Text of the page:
There are plenty of deposition transcript apps out there, and many of them provide excellent tools for viewing, highlighting and organizing deposition transcripts. I personally use iAnnotate PDF for pretty much any transcript that I have in PDF format, partially because I’m just so used to the interface.
However, as most litigators are aware, those eTranscripts frequently are delivered in .ptx format, which was actually the initial motivating factor for me downloading this app. Once I did, I found that many of the tools that I used in iAnnotate PDF to mark up depositions were not only available, but actually considerably easier to use in the Portable eTranscript. With the ability to import and export electronic depositions via email, Dropbox and iTunes, AND with direct connection capabilities with Westlaw Case Notebook’s full desktop software, the Portable eTranscript will be useful to any litigator.
#6. Circus Ponies Notebook (Circus Ponies Software, $29.99)
Anyone who has used Circus Ponies Notebook knows how difficult it is to succinctly describe how beneficial it can be to a litigator. Organize entire case files, store and collect digital versions of important exhibits and documents, take notes on important strategies and impressions from the performance of the latest witness, annotate documents and dictate audio notes. It’s all here.
For the litigator whose firm does not use one of the massive (and massively expensive) matter management services to organize cases, Circus Ponies Notebook is an indispensable tool for organizing everything you need for a case. Considerably cheaper than its made-for-attorneys counterpart TabLit Trial Notebook, Circus Ponies Notebook is a marvelous tool for attorneys at firms of any size, and on any kind of budget.
You may also like: TabLit Trial Notebook (TabLit Applications, $69.99)
#7. iTestimony (Scott Falbo, $9.99)
Although iTestimony is not designed specifically for use during deposition, the unique tools that it provides to users looking to keep information regarding the witnesses in a case led me to include the app here.
Designed by the makers of iJuror, iTestimony allows you to keep information about all the witnesses in a case in one handy location, including the ability to sort by whose witness it is, how helpful/harmful the witness is to your case, and whether you have anything you need to follow up on with the witness. As one review of the app said, iTestimony doesn’t do much, but it’s good at what it does.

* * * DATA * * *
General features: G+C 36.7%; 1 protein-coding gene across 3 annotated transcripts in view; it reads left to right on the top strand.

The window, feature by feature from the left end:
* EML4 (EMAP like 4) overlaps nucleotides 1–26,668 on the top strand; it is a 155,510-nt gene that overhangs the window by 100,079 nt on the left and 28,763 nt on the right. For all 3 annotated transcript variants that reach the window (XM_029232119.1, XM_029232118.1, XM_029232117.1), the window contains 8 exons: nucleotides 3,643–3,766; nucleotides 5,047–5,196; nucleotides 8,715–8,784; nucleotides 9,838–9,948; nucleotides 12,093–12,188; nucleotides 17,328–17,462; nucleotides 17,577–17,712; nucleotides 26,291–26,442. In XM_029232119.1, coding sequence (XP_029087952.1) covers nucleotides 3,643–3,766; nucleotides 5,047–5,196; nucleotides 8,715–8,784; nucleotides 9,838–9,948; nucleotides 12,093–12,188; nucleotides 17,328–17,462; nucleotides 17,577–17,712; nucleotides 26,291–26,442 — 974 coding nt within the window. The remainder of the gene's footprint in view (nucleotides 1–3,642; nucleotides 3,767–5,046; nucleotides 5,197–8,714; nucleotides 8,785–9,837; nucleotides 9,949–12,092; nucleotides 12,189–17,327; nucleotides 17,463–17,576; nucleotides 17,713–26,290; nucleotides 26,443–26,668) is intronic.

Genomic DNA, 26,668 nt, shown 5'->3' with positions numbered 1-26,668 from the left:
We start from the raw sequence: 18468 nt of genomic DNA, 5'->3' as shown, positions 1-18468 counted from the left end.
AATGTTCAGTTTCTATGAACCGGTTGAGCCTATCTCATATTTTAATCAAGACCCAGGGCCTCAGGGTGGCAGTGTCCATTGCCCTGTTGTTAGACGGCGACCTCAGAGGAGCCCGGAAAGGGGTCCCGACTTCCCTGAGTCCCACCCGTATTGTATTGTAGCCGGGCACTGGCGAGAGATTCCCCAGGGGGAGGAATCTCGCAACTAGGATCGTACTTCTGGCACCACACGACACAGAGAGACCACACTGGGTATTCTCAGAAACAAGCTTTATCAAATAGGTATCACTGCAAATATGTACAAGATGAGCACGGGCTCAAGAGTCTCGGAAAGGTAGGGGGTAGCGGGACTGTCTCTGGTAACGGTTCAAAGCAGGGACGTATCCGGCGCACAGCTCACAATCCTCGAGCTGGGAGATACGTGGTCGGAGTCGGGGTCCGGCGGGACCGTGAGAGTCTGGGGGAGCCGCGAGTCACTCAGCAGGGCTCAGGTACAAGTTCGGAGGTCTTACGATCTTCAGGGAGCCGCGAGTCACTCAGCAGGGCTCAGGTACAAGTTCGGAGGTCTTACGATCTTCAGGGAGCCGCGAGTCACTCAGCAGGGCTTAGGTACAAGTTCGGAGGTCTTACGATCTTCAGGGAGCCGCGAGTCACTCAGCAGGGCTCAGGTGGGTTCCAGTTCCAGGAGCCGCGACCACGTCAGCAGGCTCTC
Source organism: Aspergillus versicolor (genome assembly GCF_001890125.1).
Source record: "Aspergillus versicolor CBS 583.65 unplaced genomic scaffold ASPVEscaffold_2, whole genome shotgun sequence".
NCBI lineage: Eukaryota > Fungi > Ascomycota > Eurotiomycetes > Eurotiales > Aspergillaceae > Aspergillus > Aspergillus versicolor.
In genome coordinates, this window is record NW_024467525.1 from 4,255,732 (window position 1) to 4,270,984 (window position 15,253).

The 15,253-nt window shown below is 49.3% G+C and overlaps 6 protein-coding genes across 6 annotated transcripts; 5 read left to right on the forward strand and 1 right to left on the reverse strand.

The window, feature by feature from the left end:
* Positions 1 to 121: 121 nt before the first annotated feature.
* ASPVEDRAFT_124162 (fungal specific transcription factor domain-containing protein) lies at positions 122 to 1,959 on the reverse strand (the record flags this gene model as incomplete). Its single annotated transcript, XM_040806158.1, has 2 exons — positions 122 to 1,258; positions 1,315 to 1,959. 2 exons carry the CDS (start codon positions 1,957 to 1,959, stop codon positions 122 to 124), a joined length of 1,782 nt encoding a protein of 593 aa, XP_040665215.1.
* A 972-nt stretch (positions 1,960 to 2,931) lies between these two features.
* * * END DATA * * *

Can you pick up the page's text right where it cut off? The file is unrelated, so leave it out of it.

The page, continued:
#8. LinkedIn Card Munch (LinkedIn, free)
Yes, I know that this app has virtually nothing to do with taking or defending a deposition. It won’t help you plan your deposition questions, research important topics, strategize about a deposition’s importance, store digitized copies of exhibits, or allow you to find all of the “smoking gun” portions of a deponent’s testimony.
So why is it included here? Because I have NEVER ONCE been to a deposition where business cards were not exchanged, and I have NEVER ONCE remembered where the hell I put those business cards once I got back to my office. Provided you are a user of LinkedIn (and if you’re an attorney, there’s apparently a 98% chance) you should have this app, and use it frequently. By taking a quick photo of any business card with your phone, LinkedIn will provide you with a digital business card that you can import into Apple contacts, MS Outlook, or even your LinkedIn account.
To think of all the names I would have remembered from those huge depositions! (Oh, and I probably don’t need to remind you also how helpful it can be, especially in those “rush job” situations, to know EXACTLY who the court reporter is!)
The Deponent (Majority Opinion LLC, $9.99)
A slick app that stores about 300 potential questions for depositions, it really isn’t all that useful for any attorney who has a few depositions under her belt.
Timeline 3D (BEEDOCS, $9.99)
A really cool app for assembling a timeline of events that can be used both for strategy and for presentation at trial. Were I discussing useful apps for jury trials, this entry would merit more than “honorable mention.”
eDepo (Seelbach Teknologi LLC, free)
My justification for not including this app is my lack of any direct experience with it, but it certainly looks sweet. Allowing remote access to libraries of depositions, this app is primarily designed to make the most out of video depositions.
Ok, you’ve seen my list of essential iPad apps for depositions. Did I miss any?